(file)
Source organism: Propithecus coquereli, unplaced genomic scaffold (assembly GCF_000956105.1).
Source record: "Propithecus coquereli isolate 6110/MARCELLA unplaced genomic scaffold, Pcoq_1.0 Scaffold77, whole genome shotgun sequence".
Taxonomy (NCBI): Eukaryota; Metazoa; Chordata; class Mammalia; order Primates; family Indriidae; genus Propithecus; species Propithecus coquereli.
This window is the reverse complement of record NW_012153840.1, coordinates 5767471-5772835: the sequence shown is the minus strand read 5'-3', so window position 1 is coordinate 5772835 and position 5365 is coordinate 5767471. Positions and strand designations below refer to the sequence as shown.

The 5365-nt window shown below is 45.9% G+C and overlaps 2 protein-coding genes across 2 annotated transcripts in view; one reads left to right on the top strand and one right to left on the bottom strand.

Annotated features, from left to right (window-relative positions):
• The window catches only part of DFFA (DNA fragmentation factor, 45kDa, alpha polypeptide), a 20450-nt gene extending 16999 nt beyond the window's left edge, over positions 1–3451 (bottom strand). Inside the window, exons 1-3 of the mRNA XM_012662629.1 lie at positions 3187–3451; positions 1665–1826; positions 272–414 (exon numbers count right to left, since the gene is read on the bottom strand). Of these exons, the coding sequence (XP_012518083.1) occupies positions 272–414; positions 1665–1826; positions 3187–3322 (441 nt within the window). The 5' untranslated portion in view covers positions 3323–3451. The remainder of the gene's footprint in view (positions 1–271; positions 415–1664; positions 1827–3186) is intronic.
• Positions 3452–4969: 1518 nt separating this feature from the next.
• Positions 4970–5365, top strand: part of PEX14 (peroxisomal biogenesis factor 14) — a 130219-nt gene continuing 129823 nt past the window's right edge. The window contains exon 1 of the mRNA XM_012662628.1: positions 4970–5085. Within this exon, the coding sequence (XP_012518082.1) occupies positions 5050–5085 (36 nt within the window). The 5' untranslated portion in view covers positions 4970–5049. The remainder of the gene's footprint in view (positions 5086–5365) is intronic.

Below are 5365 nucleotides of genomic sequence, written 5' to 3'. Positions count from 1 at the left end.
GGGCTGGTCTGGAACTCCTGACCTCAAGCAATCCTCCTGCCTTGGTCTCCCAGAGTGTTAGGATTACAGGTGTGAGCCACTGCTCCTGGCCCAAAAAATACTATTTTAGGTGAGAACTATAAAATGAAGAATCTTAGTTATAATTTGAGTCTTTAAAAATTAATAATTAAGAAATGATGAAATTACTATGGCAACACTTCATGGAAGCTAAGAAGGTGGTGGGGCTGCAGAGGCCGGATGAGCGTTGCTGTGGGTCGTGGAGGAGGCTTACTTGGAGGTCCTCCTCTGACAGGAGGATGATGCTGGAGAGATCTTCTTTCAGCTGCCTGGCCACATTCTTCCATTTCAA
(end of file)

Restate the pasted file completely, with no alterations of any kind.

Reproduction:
Source organism: Propithecus coquereli, unplaced genomic scaffold (assembly GCF_000956105.1).
Source record: "Propithecus coquereli isolate 6110/MARCELLA unplaced genomic scaffold, Pcoq_1.0 Scaffold77, whole genome shotgun sequence".
Taxonomy (NCBI): Eukaryota; Metazoa; Chordata; class Mammalia; order Primates; family Indriidae; genus Propithecus; species Propithecus coquereli.
This window is the reverse complement of record NW_012153840.1, coordinates 5767471-5772835: the sequence shown is the minus strand read 5'-3', so window position 1 is coordinate 5772835 and position 5365 is coordinate 5767471. Positions and strand designations below refer to the sequence as shown.

The 5365-nt window shown below is 45.9% G+C and overlaps 2 protein-coding genes across 2 annotated transcripts in view; one reads left to right on the top strand and one right to left on the bottom strand.

Annotated features, from left to right (window-relative positions):
• The window catches only part of DFFA (DNA fragmentation factor, 45kDa, alpha polypeptide), a 20450-nt gene extending 16999 nt beyond the window's left edge, over positions 1–3451 (bottom strand). Inside the window, exons 1-3 of the mRNA XM_012662629.1 lie at positions 3187–3451; positions 1665–1826; positions 272–414 (exon numbers count right to left, since the gene is read on the bottom strand). Of these exons, the coding sequence (XP_012518083.1) occupies positions 272–414; positions 1665–1826; positions 3187–3322 (441 nt within the window). The 5' untranslated portion in view covers positions 3323–3451. The remainder of the gene's footprint in view (positions 1–271; positions 415–1664; positions 1827–3186) is intronic.
• Positions 3452–4969: 1518 nt separating this feature from the next.
• Positions 4970–5365, top strand: part of PEX14 (peroxisomal biogenesis factor 14) — a 130219-nt gene continuing 129823 nt past the window's right edge. The window contains exon 1 of the mRNA XM_012662628.1: positions 4970–5085. Within this exon, the coding sequence (XP_012518082.1) occupies positions 5050–5085 (36 nt within the window). The 5' untranslated portion in view covers positions 4970–5049. The remainder of the gene's footprint in view (positions 5086–5365) is intronic.

Below are 5365 nucleotides of genomic sequence, written 5' to 3'. Positions count from 1 at the left end.
GGGCTGGTCTGGAACTCCTGACCTCAAGCAATCCTCCTGCCTTGGTCTCCCAGAGTGTTAGGATTACAGGTGTGAGCCACTGCTCCTGGCCCAAAAAATACTATTTTAGGTGAGAACTATAAAATGAAGAATCTTAGTTATAATTTGAGTCTTTAAAAATTAATAATTAAGAAATGATGAAATTACTATGGCAACACTTCATGGAAGCTAAGAAGGTGGTGGGGCTGCAGAGGCCGGATGAGCGTTGCTGTGGGTCGTGGAGGAGGCTTACTTGGAGGTCCTCCTCTGACAGGAGGATGATGCTGGAGAGATCTTCTTTCAGCTGCCTGGCCACATTCTTCCATTTCAA